Press Releases

Posted by: Stacey Shrader Joslin on Jul 14, 2011

Wyrick in line to lead group in 2013

NASHVILLE, July 14, 2011 — Sevierville lawyer Cynthia Richardson Wyrick took office as the Tennessee Bar Association's vice president at the association's annual convention in Chattanooga. The move puts her in line to assume the presidency in June 2013.

During her time in office, Wyrick hopes the encourage more citizens to run for public office, increase professionalism in the practice of law, and provide greater support for lawyers who open solo practices.

Wyrick earned her law degree from the University of Tennessee College of Law in 1994. She began her career as a judicial clerk for Tennessee Court of Appeals Judge Houston M. Goddard, serving with him from 1993-1994, and then with Judge Gary R. Wade, then on the Tennessee Court of Criminal Appeals, from 1994-1996. She joined the Sevierville law firm of Ogle, Gass & Richardson PC in 1996 and was named a member of the firm in 2000. She practices in the areas of wrongful death, workers' compensation, personal injury, medical malpractice, wills and estates, and adoption, custody and child support. She also is an experienced trial advocate and a Rule 31 listed mediator for civil and family law matters.

As a member of the Tennessee Bar Association, Wyrick has served in a number of capacities: as president of the Young Lawyers Division (2004-2005); member of the TBA's Leadership Law 2005-2006 class; chair of the Public Education Committee (2005-2006); chair of the General Practice, Solo and Small Firm Section (2006-2008); chair of the Programs Committee (2008-2011); and member of the Board of Governors (2003-2005 and 2008-current). In recognition of her leadership, Wyrick received the TBA President's Award in 2006.

Wyrick also has held leadership positions with a number of legal organizations in the state. From 2001 to 2003, she served on the Tennessee Bar Foundation's Grant Review Committee. Since 2006, she has served as a member of the Tennessee Justice Center Board of Directors, and was chair from 2010-2011. She also is a fellow of the Tennessee Bar Foundation and the Tennessee Bar Association Young Lawyers Division. On the national level, Wyrick served in the American Bar Association (ABA) House of Delegates from 1993-1994 and again from 2004-2006. She has been very active in the ABA's Tort Trial and Insurance Practice Section, serving as vice chair of the Medicine and Law Committee (2008-current), chair of the Law In Public Service Committee (2006-2007) and fellow in the section's leadership program (2003-2005). In addition, her contributions to the practice of law were recognized by the ABA General Practice, Solo & Small Firm Section with its Small Firm Practitioner of Merit Award in 2005. Wyrick also is a fellow of the American Bar Foundation and the ABA Young Lawyers Division, senior counsel for the American College of Barristers and member of the American and Tennessee Association for Justice.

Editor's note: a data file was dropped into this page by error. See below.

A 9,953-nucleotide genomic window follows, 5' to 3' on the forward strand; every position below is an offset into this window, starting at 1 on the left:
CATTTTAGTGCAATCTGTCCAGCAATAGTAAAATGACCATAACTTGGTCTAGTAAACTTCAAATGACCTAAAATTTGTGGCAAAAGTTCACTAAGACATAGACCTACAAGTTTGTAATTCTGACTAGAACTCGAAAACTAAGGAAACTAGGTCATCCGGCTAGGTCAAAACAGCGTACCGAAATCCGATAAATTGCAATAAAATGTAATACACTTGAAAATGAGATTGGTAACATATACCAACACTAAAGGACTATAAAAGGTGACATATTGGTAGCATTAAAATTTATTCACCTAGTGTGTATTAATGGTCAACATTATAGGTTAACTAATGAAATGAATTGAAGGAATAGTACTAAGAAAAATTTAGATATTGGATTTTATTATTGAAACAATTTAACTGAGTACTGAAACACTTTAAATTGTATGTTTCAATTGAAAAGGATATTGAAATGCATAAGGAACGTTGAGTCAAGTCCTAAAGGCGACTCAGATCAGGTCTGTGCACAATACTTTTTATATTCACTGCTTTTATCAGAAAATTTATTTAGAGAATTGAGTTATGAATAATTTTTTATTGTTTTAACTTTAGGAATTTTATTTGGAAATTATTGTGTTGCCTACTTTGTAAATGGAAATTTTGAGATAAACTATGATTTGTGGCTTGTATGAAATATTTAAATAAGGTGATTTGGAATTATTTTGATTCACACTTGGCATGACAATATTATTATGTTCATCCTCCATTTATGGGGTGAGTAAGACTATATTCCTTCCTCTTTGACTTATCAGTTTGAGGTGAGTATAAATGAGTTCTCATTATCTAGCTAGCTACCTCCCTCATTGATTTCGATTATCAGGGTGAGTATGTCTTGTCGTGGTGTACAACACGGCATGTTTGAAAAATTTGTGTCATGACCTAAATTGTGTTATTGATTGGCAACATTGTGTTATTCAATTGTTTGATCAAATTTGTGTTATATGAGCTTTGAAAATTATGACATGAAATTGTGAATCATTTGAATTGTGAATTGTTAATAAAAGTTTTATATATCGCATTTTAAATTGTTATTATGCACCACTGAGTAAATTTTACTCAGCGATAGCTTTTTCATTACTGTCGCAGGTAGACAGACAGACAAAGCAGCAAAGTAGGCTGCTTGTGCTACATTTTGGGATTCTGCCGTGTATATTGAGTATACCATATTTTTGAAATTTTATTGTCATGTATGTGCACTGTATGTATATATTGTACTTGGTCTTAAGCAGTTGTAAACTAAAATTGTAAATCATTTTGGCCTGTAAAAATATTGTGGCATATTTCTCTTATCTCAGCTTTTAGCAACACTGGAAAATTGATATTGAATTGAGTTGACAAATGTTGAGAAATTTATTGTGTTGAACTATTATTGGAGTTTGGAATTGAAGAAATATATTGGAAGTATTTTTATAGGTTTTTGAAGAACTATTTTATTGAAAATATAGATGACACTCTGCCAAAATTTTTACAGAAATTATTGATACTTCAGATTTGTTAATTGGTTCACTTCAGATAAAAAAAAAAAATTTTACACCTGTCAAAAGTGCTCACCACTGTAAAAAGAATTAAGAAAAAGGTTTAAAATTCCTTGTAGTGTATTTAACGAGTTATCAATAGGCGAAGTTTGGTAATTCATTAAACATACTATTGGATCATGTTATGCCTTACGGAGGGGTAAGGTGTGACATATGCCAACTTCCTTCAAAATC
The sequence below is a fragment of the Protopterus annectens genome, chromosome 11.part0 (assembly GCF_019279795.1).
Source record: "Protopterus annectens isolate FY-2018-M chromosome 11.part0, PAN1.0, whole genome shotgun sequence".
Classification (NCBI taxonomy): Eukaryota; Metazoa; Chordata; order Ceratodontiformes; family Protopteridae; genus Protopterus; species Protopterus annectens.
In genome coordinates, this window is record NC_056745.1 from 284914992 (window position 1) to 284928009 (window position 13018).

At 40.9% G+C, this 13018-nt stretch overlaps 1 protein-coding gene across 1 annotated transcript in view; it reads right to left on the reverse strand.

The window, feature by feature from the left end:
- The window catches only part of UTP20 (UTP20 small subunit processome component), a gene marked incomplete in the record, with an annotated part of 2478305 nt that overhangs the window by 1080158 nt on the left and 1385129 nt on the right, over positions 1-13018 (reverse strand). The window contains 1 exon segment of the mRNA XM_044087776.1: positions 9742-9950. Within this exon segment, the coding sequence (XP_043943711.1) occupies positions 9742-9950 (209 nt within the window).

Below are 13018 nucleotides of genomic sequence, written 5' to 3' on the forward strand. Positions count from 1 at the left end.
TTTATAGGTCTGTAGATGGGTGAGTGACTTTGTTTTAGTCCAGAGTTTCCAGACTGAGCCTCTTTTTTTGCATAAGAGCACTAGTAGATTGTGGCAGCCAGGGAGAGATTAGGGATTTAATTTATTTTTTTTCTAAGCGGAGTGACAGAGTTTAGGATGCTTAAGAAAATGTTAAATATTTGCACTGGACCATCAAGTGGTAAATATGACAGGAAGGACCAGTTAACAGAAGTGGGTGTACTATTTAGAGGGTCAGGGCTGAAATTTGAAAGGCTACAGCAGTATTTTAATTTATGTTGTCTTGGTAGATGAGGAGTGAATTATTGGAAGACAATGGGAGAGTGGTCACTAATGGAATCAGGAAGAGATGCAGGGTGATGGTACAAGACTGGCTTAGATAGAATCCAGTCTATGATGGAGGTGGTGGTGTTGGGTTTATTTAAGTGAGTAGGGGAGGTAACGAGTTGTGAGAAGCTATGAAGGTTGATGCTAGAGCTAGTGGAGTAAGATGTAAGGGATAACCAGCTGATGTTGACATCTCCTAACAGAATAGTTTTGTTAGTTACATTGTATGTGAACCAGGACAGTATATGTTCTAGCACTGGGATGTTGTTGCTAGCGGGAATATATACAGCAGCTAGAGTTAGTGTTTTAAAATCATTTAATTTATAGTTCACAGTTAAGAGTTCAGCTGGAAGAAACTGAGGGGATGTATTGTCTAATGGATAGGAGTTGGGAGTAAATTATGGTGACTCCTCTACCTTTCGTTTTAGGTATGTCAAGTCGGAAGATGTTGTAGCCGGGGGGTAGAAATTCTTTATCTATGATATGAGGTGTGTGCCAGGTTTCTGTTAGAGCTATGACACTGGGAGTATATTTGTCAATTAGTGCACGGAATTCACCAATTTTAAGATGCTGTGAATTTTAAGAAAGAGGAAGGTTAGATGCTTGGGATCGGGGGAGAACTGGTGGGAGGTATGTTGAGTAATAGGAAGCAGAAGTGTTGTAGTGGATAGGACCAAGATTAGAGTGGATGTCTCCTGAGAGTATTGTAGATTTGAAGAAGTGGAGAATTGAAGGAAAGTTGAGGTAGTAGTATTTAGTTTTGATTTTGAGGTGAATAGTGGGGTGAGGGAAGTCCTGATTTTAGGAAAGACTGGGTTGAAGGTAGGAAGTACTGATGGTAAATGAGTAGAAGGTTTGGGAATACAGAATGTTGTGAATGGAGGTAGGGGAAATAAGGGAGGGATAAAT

Finally, Wyrick is active in her local community. She is a member of the Sevier County Bar Association, graduate of the 2009 Leadership Sevier Class, and member of the University of Tennessee Library Friends Executive Committee (chair 2003-2005, member 1994-1997 and 2000-2006, and member emeritus (2005-current).

Taking office along with Wyrick was President Danny Van Horn of Memphis and President-Elect Jacqueline B. Dixon of Nashville. Van Horn is with the Memphis law firm of Butler, Snow, O'Mara & Cannada, where he leads the Commercial Litigation Group and handles cases involving business torts, unfair competition, insurance coverage and product liability. Dixon is a partner in the firm of Weatherly McNally & Dixon PLC, where she focuses on personal injury and wrongful death, domestic relations, and probate cases.

The 2011 Tennessee Bar Association Annual Convention was held in conjunction with four other legal organizations -- the Tennessee Alliance for Black Lawyers (TABL), the Tennessee Lawyers' Association for Women (TLAW), the Tennessee Association for Justice (TAJ) and the Tennessee Judicial Conference. This joint meeting structure allows the groups to address common issues and concerns. It also offers opportunities for additional education, long-range planning, and recognition of attorneys who have performed outstanding legal work and community service.